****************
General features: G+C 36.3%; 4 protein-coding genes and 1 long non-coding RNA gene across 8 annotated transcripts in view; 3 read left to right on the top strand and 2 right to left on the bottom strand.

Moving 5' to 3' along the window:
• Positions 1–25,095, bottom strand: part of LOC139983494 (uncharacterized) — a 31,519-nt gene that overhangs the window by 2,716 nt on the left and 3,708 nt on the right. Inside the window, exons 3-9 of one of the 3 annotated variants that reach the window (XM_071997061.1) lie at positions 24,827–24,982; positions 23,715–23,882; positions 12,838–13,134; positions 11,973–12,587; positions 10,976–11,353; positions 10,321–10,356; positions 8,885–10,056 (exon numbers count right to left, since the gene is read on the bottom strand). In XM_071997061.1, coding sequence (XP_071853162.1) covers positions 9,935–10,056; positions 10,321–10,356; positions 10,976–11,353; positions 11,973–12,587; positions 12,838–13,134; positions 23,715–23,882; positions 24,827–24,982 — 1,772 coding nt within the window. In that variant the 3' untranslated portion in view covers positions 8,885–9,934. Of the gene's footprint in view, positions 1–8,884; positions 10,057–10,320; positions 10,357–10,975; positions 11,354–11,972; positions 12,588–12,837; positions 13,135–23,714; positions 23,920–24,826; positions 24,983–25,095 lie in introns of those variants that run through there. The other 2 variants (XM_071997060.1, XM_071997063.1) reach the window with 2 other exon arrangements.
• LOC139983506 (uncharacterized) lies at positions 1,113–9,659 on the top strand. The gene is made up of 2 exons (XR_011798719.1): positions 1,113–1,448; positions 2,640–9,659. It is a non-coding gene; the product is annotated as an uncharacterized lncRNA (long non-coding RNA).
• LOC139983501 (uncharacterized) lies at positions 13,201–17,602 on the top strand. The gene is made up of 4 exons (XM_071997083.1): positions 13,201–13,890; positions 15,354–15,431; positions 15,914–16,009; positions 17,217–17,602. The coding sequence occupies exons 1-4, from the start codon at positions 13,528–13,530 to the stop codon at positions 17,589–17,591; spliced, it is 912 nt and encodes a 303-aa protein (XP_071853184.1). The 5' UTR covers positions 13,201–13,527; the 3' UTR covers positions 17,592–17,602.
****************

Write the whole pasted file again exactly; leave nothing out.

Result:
General features: G+C 36.3%; 4 protein-coding genes and 1 long non-coding RNA gene across 8 annotated transcripts in view; 3 read left to right on the top strand and 2 right to left on the bottom strand.

Moving 5' to 3' along the window:
• Positions 1–25,095, bottom strand: part of LOC139983494 (uncharacterized) — a 31,519-nt gene that overhangs the window by 2,716 nt on the left and 3,708 nt on the right. Inside the window, exons 3-9 of one of the 3 annotated variants that reach the window (XM_071997061.1) lie at positions 24,827–24,982; positions 23,715–23,882; positions 12,838–13,134; positions 11,973–12,587; positions 10,976–11,353; positions 10,321–10,356; positions 8,885–10,056 (exon numbers count right to left, since the gene is read on the bottom strand). In XM_071997061.1, coding sequence (XP_071853162.1) covers positions 9,935–10,056; positions 10,321–10,356; positions 10,976–11,353; positions 11,973–12,587; positions 12,838–13,134; positions 23,715–23,882; positions 24,827–24,982 — 1,772 coding nt within the window. In that variant the 3' untranslated portion in view covers positions 8,885–9,934. Of the gene's footprint in view, positions 1–8,884; positions 10,057–10,320; positions 10,357–10,975; positions 11,354–11,972; positions 12,588–12,837; positions 13,135–23,714; positions 23,920–24,826; positions 24,983–25,095 lie in introns of those variants that run through there. The other 2 variants (XM_071997060.1, XM_071997063.1) reach the window with 2 other exon arrangements.
• LOC139983506 (uncharacterized) lies at positions 1,113–9,659 on the top strand. The gene is made up of 2 exons (XR_011798719.1): positions 1,113–1,448; positions 2,640–9,659. It is a non-coding gene; the product is annotated as an uncharacterized lncRNA (long non-coding RNA).
• LOC139983501 (uncharacterized) lies at positions 13,201–17,602 on the top strand. The gene is made up of 4 exons (XM_071997083.1): positions 13,201–13,890; positions 15,354–15,431; positions 15,914–16,009; positions 17,217–17,602. The coding sequence occupies exons 1-4, from the start codon at positions 13,528–13,530 to the stop codon at positions 17,589–17,591; spliced, it is 912 nt and encodes a 303-aa protein (XP_071853184.1). The 5' UTR covers positions 13,201–13,527; the 3' UTR covers positions 17,592–17,602.